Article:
The knees are workaholics, bearing the weight of our entire body. With each painful, step, those with knee pain usually go about their day, assuming this is all a part of working hard or getting older. There is certain functionality to pain. Yes, it can be a sign that we’ve overdone it a bit, but pain can also be a sign of greater problems.
As long as we can still amble on, we do; even through the pain. But, when is it time to see a doctor?
The knee joint is where the femur (thigh bone) and tibia bone (shin) are connected, making it a rather complicated joint. The knee joint, one of the largest joints in the human body, is comprised of four bones: femur (thigh) tibia (shin), fibula and patella (knee cap). The rest of the joint is basically made up of tendons, muscle and ligaments and a type of lubricating fluid (bursa). The knee joint is complicated, and pain in the joint could be an extension of damage to any of the aforementioned properties.
If you are experiencing any of the following, you should see a doctor:
Pain in the knee joint that is accompanied with swelling, redness or discoloration and is warm to the touch could be a sign of infection. See a doctor immediately to rule out sepsis.
Infection of the Bursa
Fluid that’s present in the knee to cushion the joint might be infected. The infection of the bursa sac could be caused by trauma to the knee that occurred recently or in the past. Ignoring the symptoms and soldiering on will only exacerbate the situation. An infection can become serious quickly and though it’s the knee that’s initially affected, gone untreated the infection may progress to the point that the patient will have chills, fever and even vomiting.
Chronic pain in the knee joint could also be a sign of osteoarthritis Osteoarthritis is caused by wear and tear on the joints as cartilage begins to breakdown. Osteoarthritis becomes more prevalent with age as bones begin to scrape against one another without the cushioning of cartilage. The friction causes pain, which may also present with stiffness and inflammation in the joint. See a doctor for an accurate diagnosis and treatment.
We often think of gout as affecting the feet, but painful gout can present in the knee joint as well. Gout is a metabolic disease that results in arthritis and is characterized by a build-up of uric acid crystals. If your knee pain came on suddenly and is accompanied with redness and extreme tenderness, then you may have gout. Don’t ignore symptoms and see a doctor right away.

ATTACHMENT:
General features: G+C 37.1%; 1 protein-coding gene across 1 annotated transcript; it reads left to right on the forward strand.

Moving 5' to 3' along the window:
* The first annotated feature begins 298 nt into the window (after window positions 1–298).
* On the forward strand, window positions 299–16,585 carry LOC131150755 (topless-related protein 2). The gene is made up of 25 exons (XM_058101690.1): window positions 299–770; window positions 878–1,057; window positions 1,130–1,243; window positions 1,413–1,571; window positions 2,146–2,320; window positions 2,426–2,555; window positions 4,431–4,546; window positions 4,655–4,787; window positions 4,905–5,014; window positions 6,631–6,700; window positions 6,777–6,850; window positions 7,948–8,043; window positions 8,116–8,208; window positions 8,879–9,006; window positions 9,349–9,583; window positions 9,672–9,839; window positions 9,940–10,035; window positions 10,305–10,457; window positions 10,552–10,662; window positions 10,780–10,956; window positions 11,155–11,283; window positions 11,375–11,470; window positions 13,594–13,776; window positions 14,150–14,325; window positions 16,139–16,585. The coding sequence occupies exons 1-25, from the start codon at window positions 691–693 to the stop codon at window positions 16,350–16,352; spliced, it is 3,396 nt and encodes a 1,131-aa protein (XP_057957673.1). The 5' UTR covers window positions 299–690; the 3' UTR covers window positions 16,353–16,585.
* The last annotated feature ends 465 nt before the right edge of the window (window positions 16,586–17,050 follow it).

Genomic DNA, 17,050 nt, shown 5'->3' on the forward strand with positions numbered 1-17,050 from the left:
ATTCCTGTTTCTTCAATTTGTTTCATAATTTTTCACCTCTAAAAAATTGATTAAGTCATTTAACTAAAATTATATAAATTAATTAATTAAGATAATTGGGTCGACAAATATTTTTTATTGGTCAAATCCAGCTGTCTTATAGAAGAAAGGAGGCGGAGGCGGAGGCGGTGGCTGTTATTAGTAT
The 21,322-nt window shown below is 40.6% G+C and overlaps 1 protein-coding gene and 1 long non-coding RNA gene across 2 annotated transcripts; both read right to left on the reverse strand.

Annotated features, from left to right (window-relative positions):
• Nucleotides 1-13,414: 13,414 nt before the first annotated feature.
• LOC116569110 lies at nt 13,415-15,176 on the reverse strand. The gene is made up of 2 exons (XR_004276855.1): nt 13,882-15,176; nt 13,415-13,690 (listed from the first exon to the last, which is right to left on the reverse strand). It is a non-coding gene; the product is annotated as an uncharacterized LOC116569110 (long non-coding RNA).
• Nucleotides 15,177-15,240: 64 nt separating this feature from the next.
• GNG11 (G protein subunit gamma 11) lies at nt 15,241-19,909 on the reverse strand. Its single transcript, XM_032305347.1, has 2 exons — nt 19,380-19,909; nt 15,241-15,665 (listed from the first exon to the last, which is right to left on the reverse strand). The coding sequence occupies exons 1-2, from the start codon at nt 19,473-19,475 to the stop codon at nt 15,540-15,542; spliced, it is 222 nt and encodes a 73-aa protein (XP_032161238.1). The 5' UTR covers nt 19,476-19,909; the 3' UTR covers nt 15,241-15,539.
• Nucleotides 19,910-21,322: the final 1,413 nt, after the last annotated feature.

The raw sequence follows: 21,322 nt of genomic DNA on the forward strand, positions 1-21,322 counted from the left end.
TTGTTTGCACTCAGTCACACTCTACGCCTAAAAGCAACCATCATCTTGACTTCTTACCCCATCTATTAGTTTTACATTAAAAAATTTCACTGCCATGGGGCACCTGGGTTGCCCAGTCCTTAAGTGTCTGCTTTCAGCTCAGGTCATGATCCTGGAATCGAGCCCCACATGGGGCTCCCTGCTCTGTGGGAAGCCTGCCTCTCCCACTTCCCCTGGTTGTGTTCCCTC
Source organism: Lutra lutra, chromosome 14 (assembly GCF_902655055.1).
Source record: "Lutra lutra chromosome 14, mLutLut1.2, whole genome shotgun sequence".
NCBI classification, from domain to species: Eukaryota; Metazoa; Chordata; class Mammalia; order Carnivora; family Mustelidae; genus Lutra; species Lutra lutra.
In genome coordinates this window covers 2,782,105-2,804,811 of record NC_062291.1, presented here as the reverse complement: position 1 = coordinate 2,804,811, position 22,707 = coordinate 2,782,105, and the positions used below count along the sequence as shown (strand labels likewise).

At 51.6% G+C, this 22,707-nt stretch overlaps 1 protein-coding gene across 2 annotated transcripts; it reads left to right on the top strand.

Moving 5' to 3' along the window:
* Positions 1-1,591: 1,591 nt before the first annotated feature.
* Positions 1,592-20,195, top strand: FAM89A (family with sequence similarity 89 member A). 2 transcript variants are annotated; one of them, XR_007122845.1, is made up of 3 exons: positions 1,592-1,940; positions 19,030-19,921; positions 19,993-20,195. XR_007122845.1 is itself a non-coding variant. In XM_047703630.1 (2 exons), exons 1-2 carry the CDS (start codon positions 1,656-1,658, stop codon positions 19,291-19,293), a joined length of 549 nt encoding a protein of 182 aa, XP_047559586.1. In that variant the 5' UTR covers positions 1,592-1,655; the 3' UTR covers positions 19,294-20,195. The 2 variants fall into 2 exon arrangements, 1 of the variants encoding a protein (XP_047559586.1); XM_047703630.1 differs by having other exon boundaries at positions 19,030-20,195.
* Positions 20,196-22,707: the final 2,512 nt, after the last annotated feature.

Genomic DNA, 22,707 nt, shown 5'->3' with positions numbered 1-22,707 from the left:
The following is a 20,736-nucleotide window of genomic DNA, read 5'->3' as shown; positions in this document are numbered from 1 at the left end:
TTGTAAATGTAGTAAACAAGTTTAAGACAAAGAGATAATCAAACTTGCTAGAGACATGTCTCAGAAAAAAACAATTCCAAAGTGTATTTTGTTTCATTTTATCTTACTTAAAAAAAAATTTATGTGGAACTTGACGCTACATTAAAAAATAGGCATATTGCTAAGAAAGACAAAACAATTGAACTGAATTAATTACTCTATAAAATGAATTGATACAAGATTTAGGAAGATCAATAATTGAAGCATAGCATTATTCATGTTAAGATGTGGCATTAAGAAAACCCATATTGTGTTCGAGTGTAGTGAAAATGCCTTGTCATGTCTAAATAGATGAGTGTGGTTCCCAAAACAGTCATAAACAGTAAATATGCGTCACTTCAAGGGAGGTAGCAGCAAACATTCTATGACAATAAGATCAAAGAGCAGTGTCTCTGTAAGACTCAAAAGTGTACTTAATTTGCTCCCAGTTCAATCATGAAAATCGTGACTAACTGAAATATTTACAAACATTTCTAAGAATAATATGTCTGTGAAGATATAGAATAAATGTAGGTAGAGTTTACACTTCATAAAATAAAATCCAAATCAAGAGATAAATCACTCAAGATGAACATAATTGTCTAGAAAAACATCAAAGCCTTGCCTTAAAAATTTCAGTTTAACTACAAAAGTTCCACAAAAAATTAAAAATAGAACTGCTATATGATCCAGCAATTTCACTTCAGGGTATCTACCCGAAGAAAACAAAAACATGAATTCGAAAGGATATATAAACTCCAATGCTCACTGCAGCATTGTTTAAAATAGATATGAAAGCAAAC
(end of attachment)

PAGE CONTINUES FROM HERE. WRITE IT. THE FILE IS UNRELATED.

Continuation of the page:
When a tendon is overused and becomes inflamed and irritated, the result is tendonitis. The pain isn’t within the knee joint, but the surrounding area, since it affects the cords (tendons) attaching the bone and muscle around the joint. Jumper’s knee is a common name that doctor’s use to refer to painful tendonitis. See a doctor if you have persistent symptoms aligning with tendonitis: swelling around the knee area, pain with movement and constant tenderness.
A torn or sprained anterior cruciate ligament (ACL) is the painful result of an awkward pivot, tackle, or movement that twists the knee out of whack. Symptoms include hearing a popping sound, inflammation and pain to the touch, and loss of motion. If you believe you have torn your ACL, see a doctor right away. Letting it go without treatment could result in a torn meniscus, which will only prolong recovery.
There are a variety of reasons that you may experience pain in the knee joint. National Stem Cell Centers is acquainted with them all and can diagnose your symptoms and provide treatment for chronic conditions. Many knee conditions can be treated with regenerative medicine such as stem cell therapy. Don’t suffer needlessly or exacerbate your current painful situation. Call (646) 448-0427 (New York) or (516) 403-1457 (Long Island) today to find out if stem cell therapies are right for you. National Stem Cell Centers also has locations in Southampton NY, New Jersey, Dallas and Houston in Texas, and Atlanta GA.